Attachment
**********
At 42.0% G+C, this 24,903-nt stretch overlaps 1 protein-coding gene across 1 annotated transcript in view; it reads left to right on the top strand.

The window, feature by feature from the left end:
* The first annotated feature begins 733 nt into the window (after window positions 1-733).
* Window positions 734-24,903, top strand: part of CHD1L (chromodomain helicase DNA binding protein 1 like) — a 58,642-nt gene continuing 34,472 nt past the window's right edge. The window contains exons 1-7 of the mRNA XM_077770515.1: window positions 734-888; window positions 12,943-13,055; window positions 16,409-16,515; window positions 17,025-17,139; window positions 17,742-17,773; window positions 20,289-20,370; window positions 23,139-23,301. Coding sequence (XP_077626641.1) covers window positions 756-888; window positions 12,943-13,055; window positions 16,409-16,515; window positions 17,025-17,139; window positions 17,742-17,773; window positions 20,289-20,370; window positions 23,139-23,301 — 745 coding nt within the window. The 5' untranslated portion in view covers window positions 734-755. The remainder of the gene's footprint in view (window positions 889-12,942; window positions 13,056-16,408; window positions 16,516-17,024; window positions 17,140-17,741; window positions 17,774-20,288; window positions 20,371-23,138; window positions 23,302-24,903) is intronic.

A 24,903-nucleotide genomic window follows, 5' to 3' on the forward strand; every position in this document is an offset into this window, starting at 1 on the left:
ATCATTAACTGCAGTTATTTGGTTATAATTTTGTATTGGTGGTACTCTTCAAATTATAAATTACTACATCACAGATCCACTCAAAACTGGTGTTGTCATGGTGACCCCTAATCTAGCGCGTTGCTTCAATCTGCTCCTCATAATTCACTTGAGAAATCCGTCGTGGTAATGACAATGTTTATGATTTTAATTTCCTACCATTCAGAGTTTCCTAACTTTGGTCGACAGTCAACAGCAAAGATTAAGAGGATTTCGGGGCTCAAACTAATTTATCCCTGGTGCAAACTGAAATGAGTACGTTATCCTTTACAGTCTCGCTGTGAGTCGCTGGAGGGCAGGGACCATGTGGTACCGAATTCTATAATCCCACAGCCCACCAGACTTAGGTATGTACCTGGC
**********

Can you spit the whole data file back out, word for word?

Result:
At 42.0% G+C, this 24,903-nt stretch overlaps 1 protein-coding gene across 1 annotated transcript in view; it reads left to right on the top strand.

The window, feature by feature from the left end:
* The first annotated feature begins 733 nt into the window (after window positions 1-733).
* Window positions 734-24,903, top strand: part of CHD1L (chromodomain helicase DNA binding protein 1 like) — a 58,642-nt gene continuing 34,472 nt past the window's right edge. The window contains exons 1-7 of the mRNA XM_077770515.1: window positions 734-888; window positions 12,943-13,055; window positions 16,409-16,515; window positions 17,025-17,139; window positions 17,742-17,773; window positions 20,289-20,370; window positions 23,139-23,301. Coding sequence (XP_077626641.1) covers window positions 756-888; window positions 12,943-13,055; window positions 16,409-16,515; window positions 17,025-17,139; window positions 17,742-17,773; window positions 20,289-20,370; window positions 23,139-23,301 — 745 coding nt within the window. The 5' untranslated portion in view covers window positions 734-755. The remainder of the gene's footprint in view (window positions 889-12,942; window positions 13,056-16,408; window positions 16,516-17,024; window positions 17,140-17,741; window positions 17,774-20,288; window positions 20,371-23,138; window positions 23,302-24,903) is intronic.

A 24,903-nucleotide genomic window follows, 5' to 3' on the forward strand; every position in this document is an offset into this window, starting at 1 on the left:
ATCATTAACTGCAGTTATTTGGTTATAATTTTGTATTGGTGGTACTCTTCAAATTATAAATTACTACATCACAGATCCACTCAAAACTGGTGTTGTCATGGTGACCCCTAATCTAGCGCGTTGCTTCAATCTGCTCCTCATAATTCACTTGAGAAATCCGTCGTGGTAATGACAATGTTTATGATTTTAATTTCCTACCATTCAGAGTTTCCTAACTTTGGTCGACAGTCAACAGCAAAGATTAAGAGGATTTCGGGGCTCAAACTAATTTATCCCTGGTGCAAACTGAAATGAGTACGTTATCCTTTACAGTCTCGCTGTGAGTCGCTGGAGGGCAGGGACCATGTGGTACCGAATTCTATAATCCCACAGCCCACCAGACTTAGGTATGTACCTGGC